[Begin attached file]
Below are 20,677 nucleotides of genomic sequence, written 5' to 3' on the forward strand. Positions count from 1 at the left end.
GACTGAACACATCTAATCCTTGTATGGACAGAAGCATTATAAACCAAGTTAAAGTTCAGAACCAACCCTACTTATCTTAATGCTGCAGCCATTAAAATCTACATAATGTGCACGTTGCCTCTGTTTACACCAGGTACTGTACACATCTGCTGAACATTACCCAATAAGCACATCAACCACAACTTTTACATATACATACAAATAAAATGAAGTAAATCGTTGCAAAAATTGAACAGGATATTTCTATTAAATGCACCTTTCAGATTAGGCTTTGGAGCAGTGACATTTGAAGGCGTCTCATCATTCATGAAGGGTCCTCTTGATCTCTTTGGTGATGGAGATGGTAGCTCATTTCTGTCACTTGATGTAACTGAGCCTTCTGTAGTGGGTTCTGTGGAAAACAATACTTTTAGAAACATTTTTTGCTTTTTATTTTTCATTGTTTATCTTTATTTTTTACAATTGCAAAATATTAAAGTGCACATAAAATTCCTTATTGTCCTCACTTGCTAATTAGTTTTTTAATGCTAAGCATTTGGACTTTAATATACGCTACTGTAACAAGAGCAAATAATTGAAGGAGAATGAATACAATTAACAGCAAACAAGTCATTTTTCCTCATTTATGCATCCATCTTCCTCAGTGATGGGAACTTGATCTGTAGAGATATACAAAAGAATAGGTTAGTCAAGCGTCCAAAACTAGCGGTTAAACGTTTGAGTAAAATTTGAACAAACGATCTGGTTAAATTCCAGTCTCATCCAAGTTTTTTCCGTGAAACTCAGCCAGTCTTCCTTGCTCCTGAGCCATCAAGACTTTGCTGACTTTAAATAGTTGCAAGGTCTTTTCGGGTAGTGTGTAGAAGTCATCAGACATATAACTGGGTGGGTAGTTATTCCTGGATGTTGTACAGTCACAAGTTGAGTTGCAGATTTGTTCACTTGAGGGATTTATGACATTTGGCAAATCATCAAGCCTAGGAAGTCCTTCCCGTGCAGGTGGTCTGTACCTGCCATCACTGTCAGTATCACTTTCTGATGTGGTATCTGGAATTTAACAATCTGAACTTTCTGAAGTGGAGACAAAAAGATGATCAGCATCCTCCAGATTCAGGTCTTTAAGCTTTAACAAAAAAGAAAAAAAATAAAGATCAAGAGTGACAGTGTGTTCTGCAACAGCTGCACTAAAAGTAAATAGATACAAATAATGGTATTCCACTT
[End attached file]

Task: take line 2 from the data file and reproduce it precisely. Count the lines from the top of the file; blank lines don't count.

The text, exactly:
GACTGAACACATCTAATCCTTGTATGGACAGAAGCATTATAAACCAAGTTAAAGTTCAGAACCAACCCTACTTATCTTAATGCTGCAGCCATTAAAATCTACATAATGTGCACGTTGCCTCTGTTTACACCAGGTACTGTACACATCTGCTGAACATTACCCAATAAGCACATCAACCACAACTTTTACATATACATACAAATAAAATGAAGTAAATCGTTGCAAAAATTGAACAGGATATTTCTATTAAATGCACCTTTCAGATTAGGCTTTGGAGCAGTGACATTTGAAGGCGTCTCATCATTCATGAAGGGTCCTCTTGATCTCTTTGGTGATGGAGATGGTAGCTCATTTCTGTCACTTGATGTAACTGAGCCTTCTGTAGTGGGTTCTGTGGAAAACAATACTTTTAGAAACATTTTTTGCTTTTTATTTTTCATTGTTTATCTTTATTTTTTACAATTGCAAAATATTAAAGTGCACATAAAATTCCTTATTGTCCTCACTTGCTAATTAGTTTTTTAATGCTAAGCATTTGGACTTTAATATACGCTACTGTAACAAGAGCAAATAATTGAAGGAGAATGAATACAATTAACAGCAAACAAGTCATTTTTCCTCATTTATGCATCCATCTTCCTCAGTGATGGGAACTTGATCTGTAGAGATATACAAAAGAATAGGTTAGTCAAGCGTCCAAAACTAGCGGTTAAACGTTTGAGTAAAATTTGAACAAACGATCTGGTTAAATTCCAGTCTCATCCAAGTTTTTTCCGTGAAACTCAGCCAGTCTTCCTTGCTCCTGAGCCATCAAGACTTTGCTGACTTTAAATAGTTGCAAGGTCTTTTCGGGTAGTGTGTAGAAGTCATCAGACATATAACTGGGTGGGTAGTTATTCCTGGATGTTGTACAGTCACAAGTTGAGTTGCAGATTTGTTCACTTGAGGGATTTATGACATTTGGCAAATCATCAAGCCTAGGAAGTCCTTCCCGTGCAGGTGGTCTGTACCTGCCATCACTGTCAGTATCACTTTCTGATGTGGTATCTGGAATTTAACAATCTGAACTTTCTGAAGTGGAGACAAAAAGATGATCAGCATCCTCCAGATTCAGGTCTTTAAGCTTTAACAAAAAAGAAAAAAAATAAAGATCAAGAGTGACAGTGTGTTCTGCAACAGCTGCACTAAAAGTAAATAGATACAAATAATGGTATTCCACTT